• ensuring auditors and investigators access to an applicant’s premises upon request.

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    Acrobat : FCC-14-99A1.pdf    FCC-14-99A2.pdf    FCC-14-99A3.pdf    FCC-14-99A4.pdf    FCC-14-99A5.pdf    FCC-14-99A6.pdf

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The Maver Movement Features on Edutopia

Edutopia News. What Works in Education.

Making the Future


A Maker Values the Process as well as the Product


Project-Based Learning Through a Maker’s LensSee how making can create life-long learners through exciting, real-world projects.


6 Strategies for Funding a Makerspace

Discover some clever ways of creating a space without breaking the bank.


Top Tools for the Maker Classroom

So you’ve got a makerspace — now what tools should you include?


VIDEO SPOTLIGHT


Watch this VideoHow the Maker Movement Connects Students to Engineering and TechEighth-grader Quin created a makerspace at his school, using his passion for electronics to teach fellow students. (6:29 mins.)

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Myth-Busting Differentiated Instruction: 3 Myths and 3 Truths

 


Coding for Kindergarteners

 


Using Humor in the Classroom

 


Teaching Adolescents How to Evaluate the Quality of Online Information

 


The Importance of Asking Questions to Promote Higher-Order Competencies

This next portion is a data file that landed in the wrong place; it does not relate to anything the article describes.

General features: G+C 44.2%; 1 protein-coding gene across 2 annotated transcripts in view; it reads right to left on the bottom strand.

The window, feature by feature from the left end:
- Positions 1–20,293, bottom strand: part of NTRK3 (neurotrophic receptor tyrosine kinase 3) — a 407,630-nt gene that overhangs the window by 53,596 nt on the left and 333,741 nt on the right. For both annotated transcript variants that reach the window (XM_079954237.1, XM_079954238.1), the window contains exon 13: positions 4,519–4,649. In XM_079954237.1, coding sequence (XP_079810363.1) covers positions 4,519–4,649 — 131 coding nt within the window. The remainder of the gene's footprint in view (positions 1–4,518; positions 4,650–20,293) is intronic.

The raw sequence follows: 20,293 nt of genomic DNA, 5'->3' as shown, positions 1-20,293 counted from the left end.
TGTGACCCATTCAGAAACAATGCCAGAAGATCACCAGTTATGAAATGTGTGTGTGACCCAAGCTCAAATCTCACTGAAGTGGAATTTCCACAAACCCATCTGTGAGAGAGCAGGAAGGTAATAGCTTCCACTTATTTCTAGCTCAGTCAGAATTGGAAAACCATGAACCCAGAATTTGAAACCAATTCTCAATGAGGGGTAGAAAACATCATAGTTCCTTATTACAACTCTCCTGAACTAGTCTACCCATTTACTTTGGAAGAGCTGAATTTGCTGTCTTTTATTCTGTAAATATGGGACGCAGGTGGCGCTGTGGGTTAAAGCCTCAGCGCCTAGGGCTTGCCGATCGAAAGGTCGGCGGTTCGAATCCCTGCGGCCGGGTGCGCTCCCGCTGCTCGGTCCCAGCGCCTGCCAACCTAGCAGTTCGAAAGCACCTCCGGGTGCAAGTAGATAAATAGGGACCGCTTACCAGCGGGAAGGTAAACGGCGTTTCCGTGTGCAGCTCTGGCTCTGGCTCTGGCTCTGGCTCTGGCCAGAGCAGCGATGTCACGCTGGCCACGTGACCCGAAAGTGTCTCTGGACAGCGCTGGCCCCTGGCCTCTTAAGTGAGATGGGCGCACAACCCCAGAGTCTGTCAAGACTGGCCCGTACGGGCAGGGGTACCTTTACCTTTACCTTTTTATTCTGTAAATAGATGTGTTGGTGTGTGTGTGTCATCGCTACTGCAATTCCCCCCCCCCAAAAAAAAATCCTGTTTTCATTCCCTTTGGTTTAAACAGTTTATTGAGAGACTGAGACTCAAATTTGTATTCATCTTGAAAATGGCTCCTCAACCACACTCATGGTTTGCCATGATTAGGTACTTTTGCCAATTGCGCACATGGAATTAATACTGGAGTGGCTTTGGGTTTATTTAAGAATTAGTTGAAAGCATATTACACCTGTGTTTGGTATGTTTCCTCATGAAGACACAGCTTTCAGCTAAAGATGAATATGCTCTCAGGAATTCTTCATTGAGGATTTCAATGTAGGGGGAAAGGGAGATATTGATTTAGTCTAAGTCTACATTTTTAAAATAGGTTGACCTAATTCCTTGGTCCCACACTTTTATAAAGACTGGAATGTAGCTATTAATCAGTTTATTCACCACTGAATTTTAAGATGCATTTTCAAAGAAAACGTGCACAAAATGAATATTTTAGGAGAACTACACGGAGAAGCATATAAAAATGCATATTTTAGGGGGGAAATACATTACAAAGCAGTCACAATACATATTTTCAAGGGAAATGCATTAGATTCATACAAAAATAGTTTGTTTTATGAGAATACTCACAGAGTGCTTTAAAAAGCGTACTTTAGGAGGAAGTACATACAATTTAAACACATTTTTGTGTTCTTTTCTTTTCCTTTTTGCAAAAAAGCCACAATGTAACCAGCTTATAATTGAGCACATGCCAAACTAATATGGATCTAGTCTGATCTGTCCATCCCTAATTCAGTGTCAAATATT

TRENDING ON FACEBOOK


Improve Your SkillsetCan you be a storyteller and a teacher? See why 350,000 people have engaged with this inspiring (and practical!) blog post.Like This

11 HABITS OF AN EFFECTIVE TEACHER


Who's That Teacher that Kid Remembers Forever?How passionate are you about your work? See how you can up your game with some new habits.

WEEKLY GIVEAWAY


I'm One Great Summer Getaway!Prize: $300 Corwin Gift CertificateDeadline:  July 27, 2014

Enter the Giveaway

GRANTS & RESOURCES


Summer of Service: Service-Learning Grants from YSA

The awards provide project grants for youth-led, ongoing service projects that are being conducted through a school or community organization. Grants are for K-12 student leaders and already established projects.

Prize: Grants are available up to $1,000

Deadline: July 31, 2014

Check out the big list of Educational Grants and Resources, updated weekly.

EVENTS


 WEBINAR  Summer Boot Camp: Digital Learning Strategies

Hosted by: ASCD

Date: July 31, 2014, 12:00 p.m. PDT / 3:00 p.m. EDT

See more Educational Webinars, Unconferences, and Conferences, also updated weekly.

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Edutopia is produced by The George Lucas Educational Foundation, a nonprofit operating foundation established in 1991 by filmmaker George Lucas. Edutopia is dedicated to improving the K-12 learning process by documenting, disseminating, and advocating innovative, replicable, and evidence-based strategies that prepare students to thrive in their future education, careers, and adult lives. This free e-newsletter is published weekly and available to anyone interested in improving education. If you received this message from ET News, you can sign up for the e-newsletter here.

Edutopia |  WHAT WORKS IN EDUCATION

© 2014 The George Lucas Educational Foundation

Edutopia®, Schools That Work™, Lucas Learning™, and Lucas Education Research™

are trademarks or registered trademarks of
The George Lucas Educational Foundation in the U.S. and other countries.
PO Box 3494, San Rafael, CA 94912